Dar es Salaam Marine Reserves System (DMRS) comprises of seven islands of Bongoyo, Pangavini, Fungu Yasin, Mbudya Sinda,
Makatobe, and Kendwa. These reserves are managed by Marine Parks and Reserves Unit (MPRU) through Marine Parks and Reserves Act No. 29 of 1994.
Birds These islands have the splendor of being the nocturnal homes of most of the birds that hove over Dar es Salaam city during the day.
The reserves save as a stopover of migratory birds during their flight from winter and it is also the nesting sanctuary of the birds.
Sea grass beds The swimmers can see the rare sea horse on the sprawling sea grass beds, an indicator that the reserves are pristine.
Fish and Coral Reefs Over 200 species of hard and soft corals are found in these reserves, these are pristine areas for snorkeling and diving.
Also more than 300 species of marine fish are found in the reserves.
Coconut Crab The rare Coconut Crab - the largest land crab on earth - is common on Mbudya Island; as its name suggests this crab feeds on coconuts,
and is actually able to climb coconut palms, where it is thought to pinch off coconuts with its powerful claws when coconuts are not already available on the ground
Marine Turtle The reserves are breeding ground of the endangered turtle; the common species are green and hawksbill turtles both nests in the reserves.
Beaches There are a number of unspoiled beaches to explore and have fun in DMRS.
Historical Ruins DMRS host ruins of a German outpost and a tomb. The tombs have generated myths, and pull visitors who visit them to pay homage
and make sacrifices for cleansing and fortune.
Clean and crystal water The Dar es Salaam Marine Reserves System are unique due to their good scenic diving and snorkeling sites.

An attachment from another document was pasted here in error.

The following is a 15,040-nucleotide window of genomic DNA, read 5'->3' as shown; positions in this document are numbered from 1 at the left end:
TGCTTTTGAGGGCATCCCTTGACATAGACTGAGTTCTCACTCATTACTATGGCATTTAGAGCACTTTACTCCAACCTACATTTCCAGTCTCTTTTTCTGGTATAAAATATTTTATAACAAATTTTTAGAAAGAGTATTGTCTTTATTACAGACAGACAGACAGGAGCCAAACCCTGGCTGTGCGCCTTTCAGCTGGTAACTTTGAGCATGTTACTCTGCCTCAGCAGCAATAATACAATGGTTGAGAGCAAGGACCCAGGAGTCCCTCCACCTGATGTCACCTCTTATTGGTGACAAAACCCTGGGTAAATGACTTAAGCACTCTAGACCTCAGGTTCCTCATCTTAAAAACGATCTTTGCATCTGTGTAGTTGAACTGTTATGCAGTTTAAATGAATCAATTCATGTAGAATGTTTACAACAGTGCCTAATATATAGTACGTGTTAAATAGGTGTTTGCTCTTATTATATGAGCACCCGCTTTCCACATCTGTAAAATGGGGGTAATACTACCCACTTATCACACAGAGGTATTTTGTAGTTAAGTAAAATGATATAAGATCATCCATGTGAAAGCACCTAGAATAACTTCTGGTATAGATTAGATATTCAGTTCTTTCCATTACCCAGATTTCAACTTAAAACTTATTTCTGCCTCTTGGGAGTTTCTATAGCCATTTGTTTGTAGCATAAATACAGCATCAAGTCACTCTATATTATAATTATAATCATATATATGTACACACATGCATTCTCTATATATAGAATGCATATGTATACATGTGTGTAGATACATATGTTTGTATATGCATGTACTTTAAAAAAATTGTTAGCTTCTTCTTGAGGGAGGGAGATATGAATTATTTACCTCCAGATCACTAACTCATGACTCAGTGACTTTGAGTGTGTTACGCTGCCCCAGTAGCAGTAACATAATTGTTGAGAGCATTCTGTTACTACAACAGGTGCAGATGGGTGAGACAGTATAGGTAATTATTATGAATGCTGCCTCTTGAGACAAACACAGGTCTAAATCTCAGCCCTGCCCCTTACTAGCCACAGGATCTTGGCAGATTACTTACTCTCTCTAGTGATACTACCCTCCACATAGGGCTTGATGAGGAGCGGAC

Visitors use the Dar Marine Reserve as day light resorts and camping. Facilities available on the islands include shades (bandas), information board and nature trails.
While at the islands, visitors could be served with drinks, bites and fresh cooked fish served by local community members who are also responsible for tour guide, security and first aid.
The community members also play a vital role of being honorary rangers for the Marine Reserves by conducting all activities related to conservation and protection of the environment.
Visitors wishing to visit the scenic island are encouraged to collect tickets at the hotels along the coast before touring the island to avoid disturbances.
It is illegal to visit the islands without a valid ticket!
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Bongoyo Marine Reserve is uninhabited Island, located 2.5km north of the country capital city, Dar es Salaam.It is the most frequently visited island of the Dar es Salaam Marine Reserves System (DMRS).
The island lies close to the Msasani Peninsula is reachable by means boat ride, it takes only 30 minutes from the mainland.The point of departure for most visitors to the island is “the Slipway mall complex” on the western side of the Msasani Peninsula.
The underwater habitat range from shallow gently sloping coral reefs, sandy expnses and sea grass beds. Coastal shores of this island support several clearly defined communities of plants and animals. Their distribution is predominantly determined by physical conditions including the type of substrates (whether sedimentary or rock), slope of substrates, tidal and current regimes, exposure to wave action and the influence of fresh water.
The main coastal habitats around Bongoyo Island include sand beaches (beach I and II), coral reefs, sea grass beds, rocky shores, lagoons (shark lagoon) and algal beds.
FAUNA AND FLORA AT BONGOYO